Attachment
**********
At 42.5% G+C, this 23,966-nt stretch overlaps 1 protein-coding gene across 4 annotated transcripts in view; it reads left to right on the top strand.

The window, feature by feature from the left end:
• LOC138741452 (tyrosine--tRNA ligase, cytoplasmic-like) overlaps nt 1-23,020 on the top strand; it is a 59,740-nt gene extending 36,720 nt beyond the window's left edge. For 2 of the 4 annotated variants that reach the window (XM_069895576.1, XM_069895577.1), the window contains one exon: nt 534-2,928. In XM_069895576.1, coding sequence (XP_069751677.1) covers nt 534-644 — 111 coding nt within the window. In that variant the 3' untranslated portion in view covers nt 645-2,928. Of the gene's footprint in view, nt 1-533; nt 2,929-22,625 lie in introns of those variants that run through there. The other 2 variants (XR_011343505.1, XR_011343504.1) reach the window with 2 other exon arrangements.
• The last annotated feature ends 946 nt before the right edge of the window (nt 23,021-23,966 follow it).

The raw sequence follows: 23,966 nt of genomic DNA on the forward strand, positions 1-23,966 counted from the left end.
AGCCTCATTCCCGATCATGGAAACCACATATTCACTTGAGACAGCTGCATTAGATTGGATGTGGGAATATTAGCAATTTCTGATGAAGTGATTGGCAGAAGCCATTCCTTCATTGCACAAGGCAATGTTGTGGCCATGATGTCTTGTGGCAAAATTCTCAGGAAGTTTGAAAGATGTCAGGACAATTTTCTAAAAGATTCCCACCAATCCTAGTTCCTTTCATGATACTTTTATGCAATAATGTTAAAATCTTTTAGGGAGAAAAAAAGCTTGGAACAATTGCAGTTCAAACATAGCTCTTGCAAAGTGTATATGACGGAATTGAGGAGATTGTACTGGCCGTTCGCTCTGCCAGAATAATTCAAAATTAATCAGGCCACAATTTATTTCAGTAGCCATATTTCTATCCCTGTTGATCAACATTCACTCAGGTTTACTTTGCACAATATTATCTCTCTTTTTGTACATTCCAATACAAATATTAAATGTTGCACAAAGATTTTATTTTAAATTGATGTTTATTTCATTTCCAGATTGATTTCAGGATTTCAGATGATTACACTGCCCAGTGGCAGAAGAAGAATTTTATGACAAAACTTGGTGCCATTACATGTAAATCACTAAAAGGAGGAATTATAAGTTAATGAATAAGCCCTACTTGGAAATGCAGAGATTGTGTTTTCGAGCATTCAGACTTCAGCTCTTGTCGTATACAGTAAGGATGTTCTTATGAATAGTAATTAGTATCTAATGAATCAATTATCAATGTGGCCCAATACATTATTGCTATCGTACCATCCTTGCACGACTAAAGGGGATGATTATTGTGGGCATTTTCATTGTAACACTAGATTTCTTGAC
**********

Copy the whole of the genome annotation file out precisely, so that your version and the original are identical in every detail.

At 42.5% G+C, this 23,966-nt stretch overlaps 1 protein-coding gene across 4 annotated transcripts in view; it reads left to right on the top strand.

The window, feature by feature from the left end:
• LOC138741452 (tyrosine--tRNA ligase, cytoplasmic-like) overlaps nt 1-23,020 on the top strand; it is a 59,740-nt gene extending 36,720 nt beyond the window's left edge. For 2 of the 4 annotated variants that reach the window (XM_069895576.1, XM_069895577.1), the window contains one exon: nt 534-2,928. In XM_069895576.1, coding sequence (XP_069751677.1) covers nt 534-644 — 111 coding nt within the window. In that variant the 3' untranslated portion in view covers nt 645-2,928. Of the gene's footprint in view, nt 1-533; nt 2,929-22,625 lie in introns of those variants that run through there. The other 2 variants (XR_011343505.1, XR_011343504.1) reach the window with 2 other exon arrangements.
• The last annotated feature ends 946 nt before the right edge of the window (nt 23,021-23,966 follow it).

The raw sequence follows: 23,966 nt of genomic DNA on the forward strand, positions 1-23,966 counted from the left end.
AGCCTCATTCCCGATCATGGAAACCACATATTCACTTGAGACAGCTGCATTAGATTGGATGTGGGAATATTAGCAATTTCTGATGAAGTGATTGGCAGAAGCCATTCCTTCATTGCACAAGGCAATGTTGTGGCCATGATGTCTTGTGGCAAAATTCTCAGGAAGTTTGAAAGATGTCAGGACAATTTTCTAAAAGATTCCCACCAATCCTAGTTCCTTTCATGATACTTTTATGCAATAATGTTAAAATCTTTTAGGGAGAAAAAAAGCTTGGAACAATTGCAGTTCAAACATAGCTCTTGCAAAGTGTATATGACGGAATTGAGGAGATTGTACTGGCCGTTCGCTCTGCCAGAATAATTCAAAATTAATCAGGCCACAATTTATTTCAGTAGCCATATTTCTATCCCTGTTGATCAACATTCACTCAGGTTTACTTTGCACAATATTATCTCTCTTTTTGTACATTCCAATACAAATATTAAATGTTGCACAAAGATTTTATTTTAAATTGATGTTTATTTCATTTCCAGATTGATTTCAGGATTTCAGATGATTACACTGCCCAGTGGCAGAAGAAGAATTTTATGACAAAACTTGGTGCCATTACATGTAAATCACTAAAAGGAGGAATTATAAGTTAATGAATAAGCCCTACTTGGAAATGCAGAGATTGTGTTTTCGAGCATTCAGACTTCAGCTCTTGTCGTATACAGTAAGGATGTTCTTATGAATAGTAATTAGTATCTAATGAATCAATTATCAATGTGGCCCAATACATTATTGCTATCGTACCATCCTTGCACGACTAAAGGGGATGATTATTGTGGGCATTTTCATTGTAACACTAGATTTCTTGAC